[4] A.J. Indus., Inc. v. United States, 503 F.2d 660, 670 (9th Cir. 1974); CRST, Inc. v. Commissioner, 92 T.C. 1249, 1257 (1989), aff’d, 909 F.2d 1146 (8th Cir. 1990); Rev. Rul. 93-80.

[5] A.J. Indus., 503 F.2d at 670.

[6] Citron v. Commissioner, 97 T.C. 200, 209 (1991); Echols v. Commissioner, 935 F.2d 703, 706-08 (5th Cir. 1991), reh’g denied, 950 F.2d 209 (5th Cir. 1991).

[7] Required by Treas. Reg. § 1.165-1(b) and (d)(1).

[8] United Dairy Farmers, Inc. v. U.S., 267 F.3d 510, 522 (6th Cir. 2001); Corra Resources, Ltd. v. Commissioner, 945 F.2d 224, 226 (7th Cir. 1991).

[9] Standley v. Commissioner, 99 T.C. 259, 272 (1992), aff’d without published opinion, 24 F.3d 249 (9th Cir. 1994); Jones Beach Theatre Corp. v. Commissioner, T.C. Memo. 1966-100.

[10] See Corra Resources, 945 F.2d at 226.

[11] Treas. Reg. § 1.165-1(b) and (d)(1).

[12] U.S. v. S.S. White Dental Manufacturing Co., 274 U.S. 398, 403 (1927).

[13] Proesel v. Commissioner, 77 T.C. 992, 1006 (1981).

[14] See Lawson v. Commissioner, 42 B.T.A. 1103, 1108 (1940); Morton v. Commissioner, 38 B.T.A. 1270, 1278 (1938), aff’d, 112 F.2d 320 (7th Cir. 1940); Rev. Rul. 77-17.

[15] Treas. Reg. § 1.165-1(b).

[16] Treas. Reg. § 1.165-1(a).

[17] Treas. Reg. § 1.165-1(d)(1).

[18] Treas. Reg. § 1.165-2(a).

[19] Id.

[20] See Echols, 935 F.2d at 706; Middleton v. Commissioner, 77 T.C. 310, 322 (1981), aff’d per curiam, 693 F.2d 124 (11th Cir. 1982).

[21] See Helvering v. Gordon, 134 F.2d 685, 689 (4th Cir. 1943), acq., 1951-1 C.B. 2; Rhodes v. Commissioner, 100 F.2d 966, 970 (6th Cir. 1939); Rev. Rul. 54-581.

[22] A.J. Indus., 503 F.2d at 670.

[23] Id.

[24] Proesel, 77 T.C. at 1005.

[25] See Echols, 950 F.2d at 213 (partnership’s insolvency, third party developer’s default, and inability of partners to restructure the underlying debt were identifiable events that evidenced worthlessness); Corra Resources, 945 F.2d at 226-27 (loss realized in the year in which coal mining lease expired); Oak Harbor Freight Lines, Inc. v. Commissioner, T.C. Memo. 1999-291 (an act of Congress rendered motor carrier authorities worthless because all rights associated with the authorities were eliminated); Springfield Productions, Inc. v. Commissioner, T.C. Memo. 1979-23 (testimony by taxpayer’s president that film was worthless because taxpayer had unsuccessfully submitted it for sale or distribution to all major studios and small distribution companies was not substantial proof of worthlessness); Golden State Towel and Linen Service, Ltd. v. United States, 179 Ct. Cl. 300, 310 (1967) (finding that it is only when all or a substantial, identifiable, vendible portion of a customer list is terminated permanently, either through extraneous causes or the sudden and involuntary inability of the owner to serve them, that a tax loss may be claimed, and then only if the loss may be adequately measured).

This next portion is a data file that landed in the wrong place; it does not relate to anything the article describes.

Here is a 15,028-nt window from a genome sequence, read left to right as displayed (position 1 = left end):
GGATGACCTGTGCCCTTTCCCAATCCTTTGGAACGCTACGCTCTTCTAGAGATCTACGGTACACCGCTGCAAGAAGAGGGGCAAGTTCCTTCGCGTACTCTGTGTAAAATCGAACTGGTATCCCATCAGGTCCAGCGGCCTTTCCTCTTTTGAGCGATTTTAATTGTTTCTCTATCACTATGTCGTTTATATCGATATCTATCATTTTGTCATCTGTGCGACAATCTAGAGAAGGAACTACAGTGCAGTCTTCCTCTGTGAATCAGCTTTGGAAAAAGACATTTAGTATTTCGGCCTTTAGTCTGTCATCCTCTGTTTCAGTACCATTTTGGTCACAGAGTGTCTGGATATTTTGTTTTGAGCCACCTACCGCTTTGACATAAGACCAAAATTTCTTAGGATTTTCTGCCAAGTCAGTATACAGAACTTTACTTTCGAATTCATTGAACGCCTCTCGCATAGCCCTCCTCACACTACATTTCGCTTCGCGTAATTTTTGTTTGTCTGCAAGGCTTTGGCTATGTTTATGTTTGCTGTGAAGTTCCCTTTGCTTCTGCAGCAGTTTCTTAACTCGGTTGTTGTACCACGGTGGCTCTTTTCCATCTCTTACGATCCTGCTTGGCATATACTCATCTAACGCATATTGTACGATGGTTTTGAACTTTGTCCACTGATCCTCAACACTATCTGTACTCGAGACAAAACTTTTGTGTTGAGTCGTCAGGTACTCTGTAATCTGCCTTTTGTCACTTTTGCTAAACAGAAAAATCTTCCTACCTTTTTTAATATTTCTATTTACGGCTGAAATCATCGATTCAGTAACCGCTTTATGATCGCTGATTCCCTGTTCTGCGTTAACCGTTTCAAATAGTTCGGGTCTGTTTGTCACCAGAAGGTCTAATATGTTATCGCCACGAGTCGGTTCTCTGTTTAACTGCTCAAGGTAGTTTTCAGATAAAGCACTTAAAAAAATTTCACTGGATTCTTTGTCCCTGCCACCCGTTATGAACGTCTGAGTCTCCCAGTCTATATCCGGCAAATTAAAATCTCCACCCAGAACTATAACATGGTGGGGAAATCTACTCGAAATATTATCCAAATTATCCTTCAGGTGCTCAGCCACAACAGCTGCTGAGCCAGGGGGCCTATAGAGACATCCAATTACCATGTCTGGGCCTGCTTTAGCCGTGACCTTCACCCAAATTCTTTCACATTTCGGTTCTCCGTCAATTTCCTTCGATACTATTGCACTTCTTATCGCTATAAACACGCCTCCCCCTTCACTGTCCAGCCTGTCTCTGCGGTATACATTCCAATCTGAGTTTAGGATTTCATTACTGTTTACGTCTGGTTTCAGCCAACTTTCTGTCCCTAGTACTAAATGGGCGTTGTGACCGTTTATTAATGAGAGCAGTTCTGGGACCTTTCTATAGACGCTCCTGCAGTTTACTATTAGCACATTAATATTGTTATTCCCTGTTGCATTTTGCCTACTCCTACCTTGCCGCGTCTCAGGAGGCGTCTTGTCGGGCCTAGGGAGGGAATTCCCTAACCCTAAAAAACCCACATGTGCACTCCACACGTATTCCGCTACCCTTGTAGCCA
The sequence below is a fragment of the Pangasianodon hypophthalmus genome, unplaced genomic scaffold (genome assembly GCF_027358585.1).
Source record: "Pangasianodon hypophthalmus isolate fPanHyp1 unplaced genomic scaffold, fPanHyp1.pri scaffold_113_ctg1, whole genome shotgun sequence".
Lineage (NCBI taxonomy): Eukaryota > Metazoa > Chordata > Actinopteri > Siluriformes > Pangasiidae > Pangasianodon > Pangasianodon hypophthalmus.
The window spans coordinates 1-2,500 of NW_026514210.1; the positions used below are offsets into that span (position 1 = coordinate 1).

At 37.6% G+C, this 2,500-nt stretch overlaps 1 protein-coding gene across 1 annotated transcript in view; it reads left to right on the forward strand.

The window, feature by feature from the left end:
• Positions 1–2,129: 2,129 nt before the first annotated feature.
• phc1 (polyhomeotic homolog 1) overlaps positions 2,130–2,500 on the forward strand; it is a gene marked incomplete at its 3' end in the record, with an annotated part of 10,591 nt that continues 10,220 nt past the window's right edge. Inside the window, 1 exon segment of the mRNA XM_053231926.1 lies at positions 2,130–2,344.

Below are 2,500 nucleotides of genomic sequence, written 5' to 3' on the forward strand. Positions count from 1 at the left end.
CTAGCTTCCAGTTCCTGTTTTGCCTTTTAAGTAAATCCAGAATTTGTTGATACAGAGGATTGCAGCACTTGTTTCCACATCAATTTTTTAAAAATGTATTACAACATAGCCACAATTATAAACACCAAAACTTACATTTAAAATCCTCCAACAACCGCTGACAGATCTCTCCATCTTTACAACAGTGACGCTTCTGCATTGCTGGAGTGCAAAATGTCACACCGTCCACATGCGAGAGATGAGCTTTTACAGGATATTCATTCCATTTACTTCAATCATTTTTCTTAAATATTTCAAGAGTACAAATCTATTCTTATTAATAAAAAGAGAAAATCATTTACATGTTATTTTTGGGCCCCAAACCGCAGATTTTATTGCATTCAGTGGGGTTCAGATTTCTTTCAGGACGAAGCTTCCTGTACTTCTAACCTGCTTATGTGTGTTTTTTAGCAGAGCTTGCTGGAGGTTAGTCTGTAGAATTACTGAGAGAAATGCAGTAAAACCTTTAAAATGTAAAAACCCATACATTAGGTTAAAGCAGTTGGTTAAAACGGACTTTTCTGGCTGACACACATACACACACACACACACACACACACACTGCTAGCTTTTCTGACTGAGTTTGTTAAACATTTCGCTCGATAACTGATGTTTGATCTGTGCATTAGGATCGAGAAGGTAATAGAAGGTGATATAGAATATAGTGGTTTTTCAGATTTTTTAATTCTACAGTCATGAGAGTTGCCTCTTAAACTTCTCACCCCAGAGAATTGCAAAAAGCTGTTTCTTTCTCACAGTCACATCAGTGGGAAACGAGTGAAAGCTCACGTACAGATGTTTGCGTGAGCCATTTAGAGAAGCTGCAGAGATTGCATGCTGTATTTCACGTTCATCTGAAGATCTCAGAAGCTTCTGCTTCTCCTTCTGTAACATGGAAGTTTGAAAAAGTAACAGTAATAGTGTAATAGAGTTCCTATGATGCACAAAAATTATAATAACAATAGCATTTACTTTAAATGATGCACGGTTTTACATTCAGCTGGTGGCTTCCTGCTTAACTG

[26] Echols, 950 F.2d at 213.

[27] Corra Resources, 945 F.2d at 226-27.

[28] Oak Harbor Freight Lines, Inc. v. Commissioner, T.C. Memo. 1999-291.

[29] Golden State Towel and Linen Service, Ltd. v. United States, 179 Ct. Cl. 300, 310 (1967).

[30] Lockwood v. Commissioner, 94 TC 252, 258 (1990).

[31] Springfield Productions, Inc. v. Commissioner, T.C. Memo. 1979-23.